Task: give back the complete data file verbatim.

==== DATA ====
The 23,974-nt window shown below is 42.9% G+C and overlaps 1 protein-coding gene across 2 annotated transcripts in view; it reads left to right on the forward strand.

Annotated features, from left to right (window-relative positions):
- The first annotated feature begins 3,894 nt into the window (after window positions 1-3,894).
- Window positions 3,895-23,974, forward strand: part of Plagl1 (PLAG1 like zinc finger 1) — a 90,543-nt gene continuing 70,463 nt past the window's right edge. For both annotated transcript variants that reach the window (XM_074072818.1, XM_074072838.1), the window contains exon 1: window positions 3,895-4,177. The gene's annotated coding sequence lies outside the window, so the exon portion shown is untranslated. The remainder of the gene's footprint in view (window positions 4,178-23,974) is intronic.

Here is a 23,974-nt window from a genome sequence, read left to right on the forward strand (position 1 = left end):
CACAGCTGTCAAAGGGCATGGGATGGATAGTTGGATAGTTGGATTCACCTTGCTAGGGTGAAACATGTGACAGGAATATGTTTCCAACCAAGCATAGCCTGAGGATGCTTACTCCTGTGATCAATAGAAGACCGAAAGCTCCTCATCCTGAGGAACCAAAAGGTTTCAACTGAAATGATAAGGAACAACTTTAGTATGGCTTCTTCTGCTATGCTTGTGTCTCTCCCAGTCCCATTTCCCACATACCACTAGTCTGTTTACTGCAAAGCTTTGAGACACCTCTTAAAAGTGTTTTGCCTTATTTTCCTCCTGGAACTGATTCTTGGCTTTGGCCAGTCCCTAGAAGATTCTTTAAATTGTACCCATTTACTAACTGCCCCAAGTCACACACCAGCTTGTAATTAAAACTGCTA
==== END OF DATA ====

The 23,974-nt window shown below is 42.9% G+C and overlaps 1 protein-coding gene across 2 annotated transcripts in view; it reads left to right on the forward strand.

Annotated features, from left to right (window-relative positions):
- The first annotated feature begins 3,894 nt into the window (after window positions 1-3,894).
- Window positions 3,895-23,974, forward strand: part of Plagl1 (PLAG1 like zinc finger 1) — a 90,543-nt gene continuing 70,463 nt past the window's right edge. For both annotated transcript variants that reach the window (XM_074072818.1, XM_074072838.1), the window contains exon 1: window positions 3,895-4,177. The gene's annotated coding sequence lies outside the window, so the exon portion shown is untranslated. The remainder of the gene's footprint in view (window positions 4,178-23,974) is intronic.

Here is a 23,974-nt window from a genome sequence, read left to right on the forward strand (position 1 = left end):
CACAGCTGTCAAAGGGCATGGGATGGATAGTTGGATAGTTGGATTCACCTTGCTAGGGTGAAACATGTGACAGGAATATGTTTCCAACCAAGCATAGCCTGAGGATGCTTACTCCTGTGATCAATAGAAGACCGAAAGCTCCTCATCCTGAGGAACCAAAAGGTTTCAACTGAAATGATAAGGAACAACTTTAGTATGGCTTCTTCTGCTATGCTTGTGTCTCTCCCAGTCCCATTTCCCACATACCACTAGTCTGTTTACTGCAAAGCTTTGAGACACCTCTTAAAAGTGTTTTGCCTTATTTTCCTCCTGGAACTGATTCTTGGCTTTGGCCAGTCCCTAGAAGATTCTTTAAATTGTACCCATTTACTAACTGCCCCAAGTCACACACCAGCTTGTAATTAAAACTGCTA